Information security is an aspect of business that requires good, actionable feedback on what’s working and what’s not. Typically provided by security management tools, security intelligence is the foundation of an effective information security program. Without this intelligence, network/security admins, managers, and executives are unable to make good decisions nor truly say that they are properly managing their risks. Given the risks and liabilities of doing business today, arguably the most important aspect of security intelligence is knowing that you’re adhering to the various industry and government regulations such as the Health Insurance Portability and Accountability Act (HIPAA).
If you’re a business working in or around the healthcare industry, you likely have to comply with the HIPAA Security Rule from 2005 as well as the more recent HIPAA updates such as the HITECH Act and the Omnibus Rule updates. The HIPAA requirements are pretty explicit in what’s required for the protection of protected health information (PHI). What’s not so obvious is how HIPAA covered entities, business associates and their subcontractors are supposed to implement the various controls. There’s an indisputable reality of information security that’s at work here: you cannot secure what you don’t acknowledge. In other words, you cannot keep threats – both known and unknown – from exploiting PHI-related security vulnerabilities unless and until you acknowledge the very thing you’re trying to protect. Many people aren’t sure what PHI they deal with. They’re not sure how it comes into the organization. They’re not sure how it’s processed or where it’s stored. They’re not even sure where it ends up at the end of its lifecycle.
Security intelligence basics: knowing what to prioritize
In order to understand what PHI you have, how it’s currently at risk, and what’s necessary to keep it under wraps, you have to have good security intelligence. For example, let’s look at the audit logs related to PHI accesses. Whether a user is reading, creating, modifying, or deleting PHI, audit logs provide insight into both successful and denied accesses. They can also provide insight into usage patterns and additional analytics that can help IT and security teams determine what’s working with security and what needs to be done to make PHI more resilient to attacks and unauthorized usage. This resulting information is what makes up “security intelligence”. This information can be used both in a standalone fashion as well as integrate in with other security analytics tools such as security incident and event monitoring.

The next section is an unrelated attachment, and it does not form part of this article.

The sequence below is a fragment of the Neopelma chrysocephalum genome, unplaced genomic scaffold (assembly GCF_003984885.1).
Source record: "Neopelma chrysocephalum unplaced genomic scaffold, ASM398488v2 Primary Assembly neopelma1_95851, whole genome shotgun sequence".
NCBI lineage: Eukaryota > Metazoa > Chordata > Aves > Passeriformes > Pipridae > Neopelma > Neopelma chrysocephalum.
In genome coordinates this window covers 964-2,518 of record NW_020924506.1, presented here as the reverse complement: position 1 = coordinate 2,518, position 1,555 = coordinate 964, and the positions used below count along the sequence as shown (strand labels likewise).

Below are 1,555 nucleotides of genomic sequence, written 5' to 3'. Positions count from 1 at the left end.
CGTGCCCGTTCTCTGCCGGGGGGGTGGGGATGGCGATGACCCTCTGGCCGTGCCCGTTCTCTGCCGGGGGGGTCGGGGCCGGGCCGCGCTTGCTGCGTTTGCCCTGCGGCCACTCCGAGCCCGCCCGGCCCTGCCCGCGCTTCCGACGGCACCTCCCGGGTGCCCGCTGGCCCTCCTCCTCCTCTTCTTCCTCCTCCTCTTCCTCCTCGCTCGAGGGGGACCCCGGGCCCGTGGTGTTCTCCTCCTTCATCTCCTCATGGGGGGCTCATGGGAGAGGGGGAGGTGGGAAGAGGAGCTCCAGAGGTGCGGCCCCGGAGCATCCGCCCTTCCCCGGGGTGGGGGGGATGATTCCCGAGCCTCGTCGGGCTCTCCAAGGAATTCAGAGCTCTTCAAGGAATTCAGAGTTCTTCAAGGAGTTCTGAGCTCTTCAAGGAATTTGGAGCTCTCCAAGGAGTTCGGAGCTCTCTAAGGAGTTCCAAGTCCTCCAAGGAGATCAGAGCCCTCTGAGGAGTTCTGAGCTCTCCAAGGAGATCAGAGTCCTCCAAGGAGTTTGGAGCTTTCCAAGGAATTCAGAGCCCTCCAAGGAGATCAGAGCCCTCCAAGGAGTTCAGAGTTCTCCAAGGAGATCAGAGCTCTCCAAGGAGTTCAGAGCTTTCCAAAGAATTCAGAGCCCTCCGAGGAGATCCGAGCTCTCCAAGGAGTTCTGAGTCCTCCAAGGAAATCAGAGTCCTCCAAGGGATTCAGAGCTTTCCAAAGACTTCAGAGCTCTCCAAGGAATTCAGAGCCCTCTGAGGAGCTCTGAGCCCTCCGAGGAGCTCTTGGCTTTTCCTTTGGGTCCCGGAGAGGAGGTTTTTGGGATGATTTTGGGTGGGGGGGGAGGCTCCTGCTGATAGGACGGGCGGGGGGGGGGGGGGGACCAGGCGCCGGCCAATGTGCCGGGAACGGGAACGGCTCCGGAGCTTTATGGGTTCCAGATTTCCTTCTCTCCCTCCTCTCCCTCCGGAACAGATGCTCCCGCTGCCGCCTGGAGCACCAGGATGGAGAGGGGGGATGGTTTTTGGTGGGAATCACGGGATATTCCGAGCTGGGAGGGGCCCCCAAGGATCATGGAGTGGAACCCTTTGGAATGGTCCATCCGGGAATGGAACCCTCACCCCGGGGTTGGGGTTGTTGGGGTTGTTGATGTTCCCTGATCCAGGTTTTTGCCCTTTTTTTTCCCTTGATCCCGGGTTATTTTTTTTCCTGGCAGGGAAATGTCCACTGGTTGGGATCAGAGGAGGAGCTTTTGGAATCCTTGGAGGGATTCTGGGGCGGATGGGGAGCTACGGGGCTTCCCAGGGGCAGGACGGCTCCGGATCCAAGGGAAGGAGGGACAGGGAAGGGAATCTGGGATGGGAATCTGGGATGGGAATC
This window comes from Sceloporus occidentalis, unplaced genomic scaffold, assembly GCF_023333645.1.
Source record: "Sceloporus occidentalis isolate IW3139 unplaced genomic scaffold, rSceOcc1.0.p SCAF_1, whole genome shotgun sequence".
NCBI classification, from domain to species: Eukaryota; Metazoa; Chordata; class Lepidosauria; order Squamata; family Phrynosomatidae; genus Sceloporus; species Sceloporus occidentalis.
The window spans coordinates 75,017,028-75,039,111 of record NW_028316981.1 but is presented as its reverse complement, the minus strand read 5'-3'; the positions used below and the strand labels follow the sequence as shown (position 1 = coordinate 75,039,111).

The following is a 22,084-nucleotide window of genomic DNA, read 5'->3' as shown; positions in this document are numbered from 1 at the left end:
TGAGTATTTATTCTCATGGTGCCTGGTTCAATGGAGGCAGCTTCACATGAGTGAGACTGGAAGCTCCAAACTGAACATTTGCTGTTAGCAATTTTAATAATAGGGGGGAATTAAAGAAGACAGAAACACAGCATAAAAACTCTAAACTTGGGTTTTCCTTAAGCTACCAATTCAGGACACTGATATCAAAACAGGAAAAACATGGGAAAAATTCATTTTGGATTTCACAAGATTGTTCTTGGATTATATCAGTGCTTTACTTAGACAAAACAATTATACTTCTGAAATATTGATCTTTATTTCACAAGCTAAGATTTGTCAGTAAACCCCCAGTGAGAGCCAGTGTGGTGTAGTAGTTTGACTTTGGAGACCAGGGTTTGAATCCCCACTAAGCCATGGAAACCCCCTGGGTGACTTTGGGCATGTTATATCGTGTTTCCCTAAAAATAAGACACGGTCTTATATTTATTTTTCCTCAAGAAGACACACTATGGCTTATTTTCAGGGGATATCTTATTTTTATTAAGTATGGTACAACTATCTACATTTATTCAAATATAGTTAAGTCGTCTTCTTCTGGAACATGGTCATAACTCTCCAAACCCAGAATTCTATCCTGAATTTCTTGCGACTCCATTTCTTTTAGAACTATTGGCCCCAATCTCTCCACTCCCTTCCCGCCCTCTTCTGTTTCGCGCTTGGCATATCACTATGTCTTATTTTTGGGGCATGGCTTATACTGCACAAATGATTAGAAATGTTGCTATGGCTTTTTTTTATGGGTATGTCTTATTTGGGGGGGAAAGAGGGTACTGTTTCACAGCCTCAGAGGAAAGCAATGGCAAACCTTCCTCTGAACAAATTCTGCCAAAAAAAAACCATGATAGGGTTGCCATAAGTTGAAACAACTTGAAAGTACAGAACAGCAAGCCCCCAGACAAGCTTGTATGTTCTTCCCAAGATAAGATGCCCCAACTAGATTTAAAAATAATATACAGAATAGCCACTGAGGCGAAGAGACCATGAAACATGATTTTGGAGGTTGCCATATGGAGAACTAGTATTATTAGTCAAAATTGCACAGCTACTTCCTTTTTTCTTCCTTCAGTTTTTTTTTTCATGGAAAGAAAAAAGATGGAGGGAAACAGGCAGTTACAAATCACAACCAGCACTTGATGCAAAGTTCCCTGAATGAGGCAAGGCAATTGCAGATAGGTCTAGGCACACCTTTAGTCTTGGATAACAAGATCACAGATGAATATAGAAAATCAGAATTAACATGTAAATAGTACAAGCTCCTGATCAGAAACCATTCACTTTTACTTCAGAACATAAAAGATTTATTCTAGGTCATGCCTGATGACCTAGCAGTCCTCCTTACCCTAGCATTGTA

Many businesses in the healthcare industry have little to no insight into both what’s happening in their environments nor what the bigger picture looks like in terms of information risks and levels of compliance. Far too many people struggle with silos of PHI strewn across the network. These silos are often split out by departments, business workflows, or systems – and there’s no real insight into the security posture of any given system. The complexities associated with managing multiple, diverse environments work against the very essence of what you’re trying – and need – to accomplish with security and HIPAA compliance.
Rather than continuing down the path of complexity and lack of information, focus instead on streamlining areas that you can not only get security intelligence from but also areas that you can apply security intelligence to in order to help minimize information risks. Actionable information taken from audit logs for both on-premises and cloud-based systems can improve your compliance and audit reporting. Better yet, this intelligence can improve security while, at the same time, make your job easier. Anything you can do to provide good security insight and reduce the complexities associated with ongoing security management will do wonders for your HIPAA compliance initiatives.
About Kevin Beaver
Kevin Beaver is an independent information security consultant, writer, professional speaker, and expert witness with Atlanta-based Principle Logic, LLC. With over 28 years of experience in the industry, Kevin specializes in performing independent security assessments to help his clients uncheck the boxes that keep creating a false sense of security. He has authored/co-authored 12 books on information security including the best-selling Hacking For Dummies and The Practical Guide to HIPAA Privacy and Security Compliance. In addition, he’s the creator of the Security On Wheels information security audio books and blog providing security learning for IT professionals on the go. Kevin can be reached at through his website at www.principlelogic.com and you can follow him on Twitter at @kevinbeaver.